Materials scientists have found a way to restructure a class of nanomaterials into 2D material energy storage devices.
While the world doesn’t lack power sources, mastering the efficient conversion and storage of energy is problematic.
Many studies focus on the use of nanomaterials to develop efficient and low-cost means to harvest and store these energies.
Since graphene was discovered in 2004, scientists have succeeded in isolating other two-dimensional materials.
Exceptional properties of 2D materials open up to more and more industrial applications, including 2D material energy storage, and some are starting to come out of the research labs.
2D Material-Based Storage Devices That Charge Faster and Last Longer
The potential of 2D materials for energy storage has been demonstrated in labs and experimental systems have been developed based on nanosheets.
The problem with these nanosheets, however, is that when their thickness approaches 100 microns, ion diffusion results in a drastic drop in their performance.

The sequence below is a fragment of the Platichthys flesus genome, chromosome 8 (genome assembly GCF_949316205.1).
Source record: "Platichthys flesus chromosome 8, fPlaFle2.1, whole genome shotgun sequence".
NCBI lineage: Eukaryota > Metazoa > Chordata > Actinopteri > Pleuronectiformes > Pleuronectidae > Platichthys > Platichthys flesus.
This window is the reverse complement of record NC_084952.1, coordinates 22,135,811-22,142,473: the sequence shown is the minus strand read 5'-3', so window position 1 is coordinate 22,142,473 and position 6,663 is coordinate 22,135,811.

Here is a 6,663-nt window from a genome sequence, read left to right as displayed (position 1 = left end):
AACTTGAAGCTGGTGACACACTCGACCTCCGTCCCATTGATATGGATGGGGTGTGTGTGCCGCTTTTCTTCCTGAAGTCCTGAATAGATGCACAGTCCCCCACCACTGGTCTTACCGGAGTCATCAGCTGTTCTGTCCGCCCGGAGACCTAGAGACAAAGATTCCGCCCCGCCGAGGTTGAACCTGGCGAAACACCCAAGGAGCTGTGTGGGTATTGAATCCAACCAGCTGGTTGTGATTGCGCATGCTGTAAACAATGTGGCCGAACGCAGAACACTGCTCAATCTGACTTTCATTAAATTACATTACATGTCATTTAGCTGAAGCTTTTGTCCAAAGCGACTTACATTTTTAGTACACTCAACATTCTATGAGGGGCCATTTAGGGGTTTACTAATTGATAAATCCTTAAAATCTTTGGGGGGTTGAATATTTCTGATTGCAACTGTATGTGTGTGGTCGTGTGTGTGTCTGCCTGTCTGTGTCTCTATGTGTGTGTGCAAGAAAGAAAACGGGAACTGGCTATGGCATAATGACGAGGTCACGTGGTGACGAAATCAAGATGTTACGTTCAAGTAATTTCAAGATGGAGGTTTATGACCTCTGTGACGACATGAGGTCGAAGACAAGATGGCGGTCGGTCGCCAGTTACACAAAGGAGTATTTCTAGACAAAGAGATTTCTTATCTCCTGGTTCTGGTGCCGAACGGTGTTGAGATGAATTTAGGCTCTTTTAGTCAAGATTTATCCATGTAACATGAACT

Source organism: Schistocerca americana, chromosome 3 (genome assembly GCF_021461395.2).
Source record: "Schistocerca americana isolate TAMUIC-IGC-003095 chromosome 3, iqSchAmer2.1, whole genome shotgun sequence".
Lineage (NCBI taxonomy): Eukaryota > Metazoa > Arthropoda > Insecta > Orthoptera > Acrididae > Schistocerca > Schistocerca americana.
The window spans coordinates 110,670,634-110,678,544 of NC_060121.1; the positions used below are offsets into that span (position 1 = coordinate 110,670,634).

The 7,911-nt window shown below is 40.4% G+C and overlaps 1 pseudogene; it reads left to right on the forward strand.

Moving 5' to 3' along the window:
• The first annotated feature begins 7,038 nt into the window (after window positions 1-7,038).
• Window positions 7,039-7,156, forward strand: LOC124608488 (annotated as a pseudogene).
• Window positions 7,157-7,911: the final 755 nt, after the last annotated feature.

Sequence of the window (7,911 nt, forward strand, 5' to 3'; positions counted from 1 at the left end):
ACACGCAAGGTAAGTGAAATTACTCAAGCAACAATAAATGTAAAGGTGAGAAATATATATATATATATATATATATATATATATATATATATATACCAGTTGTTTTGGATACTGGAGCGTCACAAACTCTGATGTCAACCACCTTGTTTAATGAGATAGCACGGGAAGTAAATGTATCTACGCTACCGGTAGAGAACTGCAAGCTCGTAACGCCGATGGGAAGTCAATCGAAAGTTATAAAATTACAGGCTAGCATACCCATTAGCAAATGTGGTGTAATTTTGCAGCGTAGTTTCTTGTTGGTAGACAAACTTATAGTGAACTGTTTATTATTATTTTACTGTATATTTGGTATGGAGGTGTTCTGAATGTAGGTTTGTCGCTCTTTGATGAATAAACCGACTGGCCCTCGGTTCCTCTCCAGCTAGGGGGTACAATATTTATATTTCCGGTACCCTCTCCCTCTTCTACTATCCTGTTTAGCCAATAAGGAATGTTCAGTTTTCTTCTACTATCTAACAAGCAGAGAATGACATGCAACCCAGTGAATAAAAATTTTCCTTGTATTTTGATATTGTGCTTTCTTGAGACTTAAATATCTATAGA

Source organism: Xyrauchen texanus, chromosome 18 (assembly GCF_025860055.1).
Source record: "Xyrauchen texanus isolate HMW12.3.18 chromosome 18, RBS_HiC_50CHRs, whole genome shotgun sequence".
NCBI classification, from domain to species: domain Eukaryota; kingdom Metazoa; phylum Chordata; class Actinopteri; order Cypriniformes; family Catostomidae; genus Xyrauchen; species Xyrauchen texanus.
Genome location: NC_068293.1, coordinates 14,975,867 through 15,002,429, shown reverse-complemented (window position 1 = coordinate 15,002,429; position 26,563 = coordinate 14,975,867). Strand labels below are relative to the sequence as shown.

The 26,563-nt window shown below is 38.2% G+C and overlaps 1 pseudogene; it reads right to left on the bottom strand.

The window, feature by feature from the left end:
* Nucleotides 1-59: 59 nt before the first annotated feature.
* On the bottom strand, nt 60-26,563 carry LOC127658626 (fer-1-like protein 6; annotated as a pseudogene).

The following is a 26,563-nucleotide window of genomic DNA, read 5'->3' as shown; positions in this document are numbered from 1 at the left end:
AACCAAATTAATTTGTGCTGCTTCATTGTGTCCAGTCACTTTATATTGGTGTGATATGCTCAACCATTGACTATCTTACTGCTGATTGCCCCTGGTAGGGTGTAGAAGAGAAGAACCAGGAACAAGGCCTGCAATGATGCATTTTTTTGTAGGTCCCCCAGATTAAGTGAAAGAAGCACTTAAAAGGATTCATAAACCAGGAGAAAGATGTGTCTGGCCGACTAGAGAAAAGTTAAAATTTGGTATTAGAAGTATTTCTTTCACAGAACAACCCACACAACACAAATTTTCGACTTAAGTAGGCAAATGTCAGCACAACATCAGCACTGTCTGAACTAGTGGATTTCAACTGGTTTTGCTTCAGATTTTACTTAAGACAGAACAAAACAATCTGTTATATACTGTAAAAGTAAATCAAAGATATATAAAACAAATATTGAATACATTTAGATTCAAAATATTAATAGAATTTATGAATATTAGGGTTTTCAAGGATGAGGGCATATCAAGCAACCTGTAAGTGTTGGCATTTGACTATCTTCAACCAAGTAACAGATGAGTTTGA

“2-D materials intend to stack on top of each other like sheets of paper in a book, resulting in a prolonged ion diffusion length, which suppresses their performance when the thickness of the electrode approaches industrial standards,” said Penn’s Yu Xia, co-author of the study.
This 100-micron thickness (almost the width of a human hair) is the industrial standard for 2D materials-based energy storage devices.
To solve this issue, the team from Drexel and Penn worked on nanosheets based on a new class of 2D materials known as MXenes, which were discovered in 2011 by the Drexel Nanomaterials Group.
The technique relies on MXene 2D sheets and takes cues from soft materials self-assembly process to make nanosheets stand up vertically and prevent stacking.
The electrode films obtained “show excellent performance that is nearly independent of film thickness up to 200 micrometers, which makes them highly attractive for energy storage applications. Furthermore, the self-assembly approach presented here is scalable and can be extended to other systems that involve directional transport, such as catalysis and filtration,” said authors of the paper published in Nature.
This technique will make it possible to build high-performance batteries and supercapacitors for electronic devices, electric cars, and also for wearables.
In this same topic, other research efforts are exploring DNA’s dielectric and electrical properties potential for energy storage applications.